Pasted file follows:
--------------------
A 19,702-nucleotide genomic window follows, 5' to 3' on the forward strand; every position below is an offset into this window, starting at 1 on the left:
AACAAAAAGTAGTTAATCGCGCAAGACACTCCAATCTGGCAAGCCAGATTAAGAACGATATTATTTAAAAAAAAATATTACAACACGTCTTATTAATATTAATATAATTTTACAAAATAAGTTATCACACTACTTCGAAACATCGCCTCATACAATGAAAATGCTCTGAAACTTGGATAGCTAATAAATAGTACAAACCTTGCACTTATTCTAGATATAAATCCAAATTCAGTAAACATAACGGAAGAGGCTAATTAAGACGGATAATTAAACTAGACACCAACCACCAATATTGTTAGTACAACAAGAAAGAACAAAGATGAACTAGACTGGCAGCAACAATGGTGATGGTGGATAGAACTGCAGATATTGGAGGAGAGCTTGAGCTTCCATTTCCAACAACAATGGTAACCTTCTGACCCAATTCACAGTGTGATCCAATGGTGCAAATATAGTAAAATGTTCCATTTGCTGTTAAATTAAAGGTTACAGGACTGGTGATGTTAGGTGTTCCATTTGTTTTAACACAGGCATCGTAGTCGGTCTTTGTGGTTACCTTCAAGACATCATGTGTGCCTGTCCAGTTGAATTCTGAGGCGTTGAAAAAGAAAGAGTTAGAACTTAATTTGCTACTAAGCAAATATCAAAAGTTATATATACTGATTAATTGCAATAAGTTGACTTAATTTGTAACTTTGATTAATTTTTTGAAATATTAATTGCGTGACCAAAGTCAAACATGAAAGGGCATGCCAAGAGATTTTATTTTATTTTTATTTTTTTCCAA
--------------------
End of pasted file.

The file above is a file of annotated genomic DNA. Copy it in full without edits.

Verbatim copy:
A 19,702-nucleotide genomic window follows, 5' to 3' on the forward strand; every position below is an offset into this window, starting at 1 on the left:
AACAAAAAGTAGTTAATCGCGCAAGACACTCCAATCTGGCAAGCCAGATTAAGAACGATATTATTTAAAAAAAAATATTACAACACGTCTTATTAATATTAATATAATTTTACAAAATAAGTTATCACACTACTTCGAAACATCGCCTCATACAATGAAAATGCTCTGAAACTTGGATAGCTAATAAATAGTACAAACCTTGCACTTATTCTAGATATAAATCCAAATTCAGTAAACATAACGGAAGAGGCTAATTAAGACGGATAATTAAACTAGACACCAACCACCAATATTGTTAGTACAACAAGAAAGAACAAAGATGAACTAGACTGGCAGCAACAATGGTGATGGTGGATAGAACTGCAGATATTGGAGGAGAGCTTGAGCTTCCATTTCCAACAACAATGGTAACCTTCTGACCCAATTCACAGTGTGATCCAATGGTGCAAATATAGTAAAATGTTCCATTTGCTGTTAAATTAAAGGTTACAGGACTGGTGATGTTAGGTGTTCCATTTGTTTTAACACAGGCATCGTAGTCGGTCTTTGTGGTTACCTTCAAGACATCATGTGTGCCTGTCCAGTTGAATTCTGAGGCGTTGAAAAAGAAAGAGTTAGAACTTAATTTGCTACTAAGCAAATATCAAAAGTTATATATACTGATTAATTGCAATAAGTTGACTTAATTTGTAACTTTGATTAATTTTTTGAAATATTAATTGCGTGACCAAAGTCAAACATGAAAGGGCATGCCAAGAGATTTTATTTTATTTTTATTTTTTTCCAA